"Today we are faced with a challenge that calls for a shift in our thinking, so that humanity stops threatening its life support system. We are called to assist the Earth to heal her wounds and in the process, heal our own."
- Wangari Maathai

Integrated Health

This page is about some of the ways we harm ourselves and the planet and some ideas about how to stop or limit our abuse of ourselves and the planet.  Of course, we have to move beyond this to restorative ways which enhance life but the first step is to stop the current harm we are causing, one step at a time. 

How does the use of chemicals affect us?

Chemicals not only bio-accumulate in the environment and food chains, they also get stored in the fat cells of our bodies.  All bodies (human, animal and plant) are not always able to eliminate all toxins on a daily basis (especially when the environment is particularly polluted), so the toxins are simply stored.

The levels of toxins stored in our bodies and in the environment increases over time and it is thought that these high levels of toxicity are responsible for many of the modern day degenerative diseases.  Degenerative diseases include Parkinson's Alzheimer's, Multiple Sclerosis, strokes and cancers.  Many chemicals and plastics are highly carcinogenic (cause cancer).

Links have been made between pesticide exposure and adverse health effects including cancer, birth defects, reproductive interference, neurological and developmental toxicity, immuno toxicity and disruption of the endocrine system.

Children are particularly susceptible to chemicals in the environment and under constant threat.  Children are exposed to chemicals and pesticides in parks, homes, schools, playing fields, lawns and gardens.  There is evidence that links childhood diseases as well as learning and behavioural problems to pollution. The medical profession usually prescribes drugs (more chemicals) for any problems experienced by children today, which only serves to aggravate the underlying causes (toxins).

Toxins and chemicals inhaled or consumed by pregnant mothers  (including insecticides and air fresheners) can have devastating effects on the foetus and have been linked to infantile cancers.  Epidermiological studies (this is the search for statistical associations between the occurrence of disease and the factors suspected of causing the disease) have shown certain pesticides to cause cancer.  These studies indicate an association between pesticide exposure and the development of certain cancers in children including leukemia, sarcomas, lymphomas, Wilms' tumours (malignant tumours of the kidney) and brain tumours.  Tests also show that pesticides can cause subtle impairment in behaviour when exposure occurs immediately before or after birth.  Learning ability, activity levels, memory, emotion, sight and hearing can all be affected.  A substantial body of evidence suggests that exposure to certain poisons may compromise the immune systems of infants and children and make them more susceptible to infectious diseases.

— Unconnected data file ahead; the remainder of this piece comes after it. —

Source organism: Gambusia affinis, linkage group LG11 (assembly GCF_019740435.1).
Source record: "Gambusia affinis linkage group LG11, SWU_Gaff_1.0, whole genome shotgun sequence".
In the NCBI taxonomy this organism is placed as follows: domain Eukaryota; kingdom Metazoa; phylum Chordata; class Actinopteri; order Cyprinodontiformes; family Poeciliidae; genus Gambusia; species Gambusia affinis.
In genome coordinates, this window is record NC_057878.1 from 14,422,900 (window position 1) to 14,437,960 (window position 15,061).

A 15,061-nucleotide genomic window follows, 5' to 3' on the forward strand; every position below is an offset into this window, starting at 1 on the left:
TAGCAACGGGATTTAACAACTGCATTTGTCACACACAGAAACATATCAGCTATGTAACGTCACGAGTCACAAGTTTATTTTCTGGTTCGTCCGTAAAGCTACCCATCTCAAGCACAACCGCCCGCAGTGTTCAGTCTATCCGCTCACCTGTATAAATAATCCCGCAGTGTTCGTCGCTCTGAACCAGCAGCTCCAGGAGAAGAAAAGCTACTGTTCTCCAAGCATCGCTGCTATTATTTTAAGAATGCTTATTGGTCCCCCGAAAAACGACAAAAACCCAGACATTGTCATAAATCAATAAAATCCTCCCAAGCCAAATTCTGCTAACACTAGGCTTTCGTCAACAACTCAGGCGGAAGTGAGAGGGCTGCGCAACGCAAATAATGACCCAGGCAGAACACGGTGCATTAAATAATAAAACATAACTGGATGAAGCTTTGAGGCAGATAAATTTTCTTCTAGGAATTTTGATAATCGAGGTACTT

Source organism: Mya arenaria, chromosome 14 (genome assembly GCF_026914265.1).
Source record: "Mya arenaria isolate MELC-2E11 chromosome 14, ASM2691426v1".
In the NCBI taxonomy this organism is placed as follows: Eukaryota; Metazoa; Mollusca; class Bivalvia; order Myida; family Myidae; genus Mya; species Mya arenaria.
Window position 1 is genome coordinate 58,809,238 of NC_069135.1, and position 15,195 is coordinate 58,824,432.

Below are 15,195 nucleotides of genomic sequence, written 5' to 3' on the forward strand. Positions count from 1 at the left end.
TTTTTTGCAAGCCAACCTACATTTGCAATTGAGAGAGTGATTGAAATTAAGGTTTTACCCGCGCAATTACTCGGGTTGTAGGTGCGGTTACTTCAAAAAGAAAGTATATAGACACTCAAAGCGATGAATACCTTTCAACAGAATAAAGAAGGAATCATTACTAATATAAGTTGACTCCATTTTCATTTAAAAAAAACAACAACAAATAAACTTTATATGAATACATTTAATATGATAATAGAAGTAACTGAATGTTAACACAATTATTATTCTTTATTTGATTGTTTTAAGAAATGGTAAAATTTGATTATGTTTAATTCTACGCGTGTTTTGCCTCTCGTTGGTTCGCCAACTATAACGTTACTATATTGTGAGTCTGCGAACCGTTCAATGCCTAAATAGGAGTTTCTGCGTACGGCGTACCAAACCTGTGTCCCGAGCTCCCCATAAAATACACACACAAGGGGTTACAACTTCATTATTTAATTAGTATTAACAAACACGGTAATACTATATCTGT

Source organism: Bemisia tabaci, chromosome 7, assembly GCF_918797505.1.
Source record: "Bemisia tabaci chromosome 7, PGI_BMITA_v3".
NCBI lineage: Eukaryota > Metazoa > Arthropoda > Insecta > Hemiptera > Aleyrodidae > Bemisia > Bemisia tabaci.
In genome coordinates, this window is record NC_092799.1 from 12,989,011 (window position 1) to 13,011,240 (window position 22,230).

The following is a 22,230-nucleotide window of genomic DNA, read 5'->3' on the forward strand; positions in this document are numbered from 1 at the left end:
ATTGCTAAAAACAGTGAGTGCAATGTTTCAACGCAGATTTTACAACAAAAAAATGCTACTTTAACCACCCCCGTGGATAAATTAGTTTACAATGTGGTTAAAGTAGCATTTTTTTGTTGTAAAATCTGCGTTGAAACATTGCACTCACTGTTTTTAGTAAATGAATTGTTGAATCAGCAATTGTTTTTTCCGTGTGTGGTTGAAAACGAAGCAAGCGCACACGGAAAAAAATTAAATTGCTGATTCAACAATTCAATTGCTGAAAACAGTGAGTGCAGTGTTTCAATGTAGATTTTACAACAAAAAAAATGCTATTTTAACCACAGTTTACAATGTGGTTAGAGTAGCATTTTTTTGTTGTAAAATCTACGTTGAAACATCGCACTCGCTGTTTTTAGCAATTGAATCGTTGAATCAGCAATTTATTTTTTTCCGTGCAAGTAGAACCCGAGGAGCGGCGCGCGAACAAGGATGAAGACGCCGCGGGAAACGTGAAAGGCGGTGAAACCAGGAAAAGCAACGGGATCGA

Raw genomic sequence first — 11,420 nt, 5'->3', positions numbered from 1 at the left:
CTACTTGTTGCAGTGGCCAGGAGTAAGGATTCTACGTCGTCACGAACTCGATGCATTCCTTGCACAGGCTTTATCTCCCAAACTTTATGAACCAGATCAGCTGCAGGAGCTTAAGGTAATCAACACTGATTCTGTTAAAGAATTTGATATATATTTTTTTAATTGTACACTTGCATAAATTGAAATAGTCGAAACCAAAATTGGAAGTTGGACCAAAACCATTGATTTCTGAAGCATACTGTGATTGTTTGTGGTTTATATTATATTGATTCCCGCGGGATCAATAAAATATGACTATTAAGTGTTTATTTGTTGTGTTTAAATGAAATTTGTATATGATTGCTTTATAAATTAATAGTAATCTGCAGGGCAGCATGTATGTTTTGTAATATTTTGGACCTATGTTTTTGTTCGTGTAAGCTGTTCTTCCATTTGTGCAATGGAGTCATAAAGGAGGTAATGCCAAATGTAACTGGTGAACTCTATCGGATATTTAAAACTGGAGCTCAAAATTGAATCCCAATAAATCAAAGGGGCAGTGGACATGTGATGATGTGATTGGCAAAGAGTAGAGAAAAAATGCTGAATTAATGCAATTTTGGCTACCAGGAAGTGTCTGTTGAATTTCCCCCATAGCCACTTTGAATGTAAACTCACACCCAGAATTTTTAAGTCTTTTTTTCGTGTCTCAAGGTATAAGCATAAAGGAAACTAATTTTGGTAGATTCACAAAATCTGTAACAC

Environmental illness is the term used to described a host of medical conditions caused by a polluted environment.  Common symptoms are: nasal congestion, chronic fatigue, headaches, hyperactivity, recurring lung infections, muscle or joint pain, twitches, blurred vision, burning skin, abdominal discomfort, fuzzy thinking and a variety of learning and behavioural problems.  Chemical sensitivities are usually unsuspected, disbelieved or misdiagnosed.  Physicians practicing environmental medicine however, estimate that anything up to 50% of the current population is affected by environmental illness. 

All chemicals cause damage at the cellular or molecular level where they act.  If large enough numbers of cells are damaged or killed, death or a serious disorder may result.  With carcinogenic compounds one exposure may be enough to trigger a change in genetic structure and set off a run-away chain reaction in the cells of the body.  With noncarcinogens, the correct safety levels are not known, e.g. exposure to lead at low levels was considered 'safe' at one time and we now know that even low levels of exposure to lead is considerably harmful. 

Many years ago, when my father and his team went underground, they would take two canaries in a cage with them.  The birds were used to warn the men of the presence of methane gas because by the time humans detect this gas it is usually too late.  Environmental illness is a warning.  We are all living in the same chemical soup; it just may take longer for some of us to succumb. 

The simple truth is that, no-one really knows which chemicals are 'safe' and no-one knows what the chemical cocktail accumulating in our environment is doing.  Man made chemicals also spontaneously 'mix' in the environment and create new chemical compounds (dioxin is a notorious example of this and is a known carcinogen). 

Start taking a stand against pollution today.   

Chemical Fertilizers

Very few people know that prior to 1950, all agriculture was organic.  Chemical fertilizers are a 'modern' trend.  Large amounts of Nitrogen, used to make bombs during the 1st and 2nd World Wars was left over at the end of the wars and sold (because they did not know what else to do with it) as the first chemical 'fertilizer'.